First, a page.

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== What is it? ==

streaming-pickle allows you to save/load a sequence of Python data structures to/from disk in a streaming (incremental) manner, thus using far less memory than [ regular pickle].

== When is it useful? ==

streaming-pickle is useful for any ad-hoc data processing task involving a linear sequence of records.

For example, let's say you write a script A to perform some analysis and then dump 1 million records to disk in some textual format, with each record taking up one line. Then you write another script B that reads in those records one line at a time and performs some more analysis. This strategy is memory-efficient (you only need to store one record at a time in RAM) and provides the benefits of incremental stream processing. However, you need to write the parsing and unparsing code to convert between your plaintext format and Python data structures, which is tedious and error-prone.

An alternative is to have script A create a Python list and pickle it to disk. Then script B simply unpickles the list and iterates over it to perform its analysis. Now you don't need to write any parsing and unparsing code, but unfortunately your scripts might consume far too much memory (they need to store the entire 1 million element list in RAM) and cannot be streamed in a pipeline.

streaming-pickle combines the best of both strategies: memory-efficient stream processing of persistent data without requiring any extra parsing/unparsing code.

== How do I use it? ==

streaming-pickle has a very similar interface to [ regular pickle]. To get start it, simply download the single source file and import it into your project.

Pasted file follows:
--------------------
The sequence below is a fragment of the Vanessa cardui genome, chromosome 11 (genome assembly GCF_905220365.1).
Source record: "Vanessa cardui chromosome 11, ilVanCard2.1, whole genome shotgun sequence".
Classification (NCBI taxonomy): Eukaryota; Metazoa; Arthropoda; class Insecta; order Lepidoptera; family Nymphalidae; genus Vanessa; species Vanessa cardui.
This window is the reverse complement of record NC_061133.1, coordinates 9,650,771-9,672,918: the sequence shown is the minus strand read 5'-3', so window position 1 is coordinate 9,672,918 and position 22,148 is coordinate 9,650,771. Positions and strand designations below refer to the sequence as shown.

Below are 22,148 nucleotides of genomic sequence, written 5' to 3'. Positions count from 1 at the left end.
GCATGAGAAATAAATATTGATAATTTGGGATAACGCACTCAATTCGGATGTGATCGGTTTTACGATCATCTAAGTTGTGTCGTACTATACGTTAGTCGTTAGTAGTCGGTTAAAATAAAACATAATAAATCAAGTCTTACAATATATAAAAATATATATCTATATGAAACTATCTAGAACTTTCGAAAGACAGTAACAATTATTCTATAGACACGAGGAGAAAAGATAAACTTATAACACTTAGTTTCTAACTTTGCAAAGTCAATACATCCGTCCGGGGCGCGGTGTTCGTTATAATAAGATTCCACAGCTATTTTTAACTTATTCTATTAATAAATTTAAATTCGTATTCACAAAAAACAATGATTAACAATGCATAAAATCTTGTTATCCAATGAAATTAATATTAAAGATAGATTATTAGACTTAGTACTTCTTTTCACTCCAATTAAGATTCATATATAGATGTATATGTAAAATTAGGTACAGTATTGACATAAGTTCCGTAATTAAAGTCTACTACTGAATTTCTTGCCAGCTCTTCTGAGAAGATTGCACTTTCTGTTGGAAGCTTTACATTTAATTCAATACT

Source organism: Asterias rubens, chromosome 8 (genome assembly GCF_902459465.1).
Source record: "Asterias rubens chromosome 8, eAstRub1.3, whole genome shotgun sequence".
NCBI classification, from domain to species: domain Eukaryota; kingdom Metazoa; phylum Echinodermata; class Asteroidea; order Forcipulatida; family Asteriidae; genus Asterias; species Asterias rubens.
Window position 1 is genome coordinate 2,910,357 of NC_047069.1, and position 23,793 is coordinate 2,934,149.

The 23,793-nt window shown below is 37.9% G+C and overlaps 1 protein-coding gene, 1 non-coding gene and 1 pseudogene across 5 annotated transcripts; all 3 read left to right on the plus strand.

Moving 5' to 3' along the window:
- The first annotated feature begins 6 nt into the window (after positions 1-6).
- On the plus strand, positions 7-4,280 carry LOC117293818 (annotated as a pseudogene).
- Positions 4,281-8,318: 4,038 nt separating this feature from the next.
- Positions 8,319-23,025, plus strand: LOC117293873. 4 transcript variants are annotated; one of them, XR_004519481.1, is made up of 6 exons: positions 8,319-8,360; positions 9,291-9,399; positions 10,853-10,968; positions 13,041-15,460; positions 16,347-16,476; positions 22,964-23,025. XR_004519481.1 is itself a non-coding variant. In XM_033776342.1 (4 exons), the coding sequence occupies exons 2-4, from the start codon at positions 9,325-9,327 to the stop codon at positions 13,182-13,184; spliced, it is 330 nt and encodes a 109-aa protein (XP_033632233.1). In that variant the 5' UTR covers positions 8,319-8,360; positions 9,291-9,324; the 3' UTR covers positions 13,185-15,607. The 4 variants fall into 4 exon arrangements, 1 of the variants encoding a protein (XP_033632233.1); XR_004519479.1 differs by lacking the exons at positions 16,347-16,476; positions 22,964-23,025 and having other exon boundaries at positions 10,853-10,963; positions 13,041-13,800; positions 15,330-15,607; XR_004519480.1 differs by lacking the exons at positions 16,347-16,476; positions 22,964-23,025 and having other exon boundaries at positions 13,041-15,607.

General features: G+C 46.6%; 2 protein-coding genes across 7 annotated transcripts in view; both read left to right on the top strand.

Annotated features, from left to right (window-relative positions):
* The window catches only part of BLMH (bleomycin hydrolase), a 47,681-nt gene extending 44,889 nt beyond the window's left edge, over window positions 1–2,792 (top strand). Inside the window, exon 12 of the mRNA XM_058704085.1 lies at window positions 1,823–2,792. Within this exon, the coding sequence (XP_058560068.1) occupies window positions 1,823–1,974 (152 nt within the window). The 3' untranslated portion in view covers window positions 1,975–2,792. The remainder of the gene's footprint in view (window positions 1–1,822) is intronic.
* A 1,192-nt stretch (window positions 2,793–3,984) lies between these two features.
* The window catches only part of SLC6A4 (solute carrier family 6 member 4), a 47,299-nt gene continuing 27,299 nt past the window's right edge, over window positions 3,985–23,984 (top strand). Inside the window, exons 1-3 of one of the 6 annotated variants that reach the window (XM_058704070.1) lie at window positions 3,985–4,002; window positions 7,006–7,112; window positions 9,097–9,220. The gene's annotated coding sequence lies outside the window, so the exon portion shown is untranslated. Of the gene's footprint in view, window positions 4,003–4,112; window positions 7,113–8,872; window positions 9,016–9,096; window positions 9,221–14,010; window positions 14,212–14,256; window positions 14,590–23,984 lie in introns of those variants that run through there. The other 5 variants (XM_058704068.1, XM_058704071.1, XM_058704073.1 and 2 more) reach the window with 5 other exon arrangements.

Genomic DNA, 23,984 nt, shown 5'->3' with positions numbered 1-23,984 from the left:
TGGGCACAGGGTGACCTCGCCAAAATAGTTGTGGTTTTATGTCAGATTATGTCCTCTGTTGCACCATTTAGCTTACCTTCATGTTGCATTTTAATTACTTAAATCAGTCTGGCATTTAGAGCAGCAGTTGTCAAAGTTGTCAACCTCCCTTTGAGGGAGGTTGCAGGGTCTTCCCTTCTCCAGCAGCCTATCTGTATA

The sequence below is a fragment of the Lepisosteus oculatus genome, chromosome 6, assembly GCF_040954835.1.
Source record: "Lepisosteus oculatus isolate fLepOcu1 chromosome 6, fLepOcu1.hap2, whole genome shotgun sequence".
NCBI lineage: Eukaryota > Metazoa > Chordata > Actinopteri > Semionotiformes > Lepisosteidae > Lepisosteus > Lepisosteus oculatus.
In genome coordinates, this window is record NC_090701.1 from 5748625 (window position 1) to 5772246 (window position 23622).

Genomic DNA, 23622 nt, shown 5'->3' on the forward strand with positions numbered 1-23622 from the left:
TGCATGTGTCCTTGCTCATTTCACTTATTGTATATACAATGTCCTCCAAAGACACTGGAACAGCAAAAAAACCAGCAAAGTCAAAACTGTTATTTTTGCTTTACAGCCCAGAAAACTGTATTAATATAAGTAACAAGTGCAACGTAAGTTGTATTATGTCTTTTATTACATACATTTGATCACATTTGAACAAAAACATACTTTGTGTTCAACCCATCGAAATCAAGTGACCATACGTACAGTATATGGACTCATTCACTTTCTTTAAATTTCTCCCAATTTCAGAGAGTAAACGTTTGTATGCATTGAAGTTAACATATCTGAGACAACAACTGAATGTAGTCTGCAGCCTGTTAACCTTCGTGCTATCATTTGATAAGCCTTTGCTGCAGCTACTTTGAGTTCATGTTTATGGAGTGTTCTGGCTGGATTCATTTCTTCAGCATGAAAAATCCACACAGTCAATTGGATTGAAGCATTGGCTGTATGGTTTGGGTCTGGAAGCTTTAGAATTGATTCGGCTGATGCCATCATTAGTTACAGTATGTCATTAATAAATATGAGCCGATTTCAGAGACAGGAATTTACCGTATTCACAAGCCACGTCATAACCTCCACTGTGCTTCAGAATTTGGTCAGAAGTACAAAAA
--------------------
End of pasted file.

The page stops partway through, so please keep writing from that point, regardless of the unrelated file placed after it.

=== Basic usage ===

To save a list of Python data to disk, use s_dump:

{{{ lst = ... big list of data you want to save to disk ... sPickle.s_dump(lst, open('lst.spkl', 'w')) }}}

To load data from disk in a streaming manner, use s_load and iterate over its result:

{{{ for element in sPickle.s_load(open('lst.spkl')): ... process element ... }}}

As you iterate, only one element will be loaded into memory at a time (so you can process huge lists without running out of memory).

=== Advanced usage ===

s_dump can save any iterable object to disk, not just lists. In the example below, I create a [ generator expression] that reads input.csv, extracts the first field in each line, processes it with process_data(), and saves the sequence of results to disk in the file lst.spkl.

{{{ sPickle.s_dump((process_data(line.split(',')[0]) for line in open('input.csv')), open('lst.spkl', 'w')) }}}

Since we're using a generator expression, only one line from input.csv will be loaded into memory at a time.

Alternatively, if you don't feel comfortable pickling iterables, you can use s_dump_elt to save one element at a time to disk. This code does the same thing as the above example:

{{{ f = open('lst.spkl', 'w')

for line in open('input.csv'): sPickle.s_dump_elt(process_data(line.split(',')[0]), f)

f.close() }}}

Lastly, remember that you can use any file-like object with streaming-pickle, so you can also stream Python data over pipes or network sockets.

=== Gotchas ===

Remember that s_dump saves an iterable object to disk, so if you try to s_dump a dict, it will actually save only its keys because the default iterator for a dict generates its keys. If you want to save key/value pairs, use:

{{{ d = ... dict you want to save to disk ... sPickle.s_dump(d.iteritems(), open('dict.spkl', 'w')) }}}

(However, s_dump_elt can save any picklable object to disk.)

== Contact information ==

Questions? Complaints? Bug reports? Feature requests? Please email Philip Guo (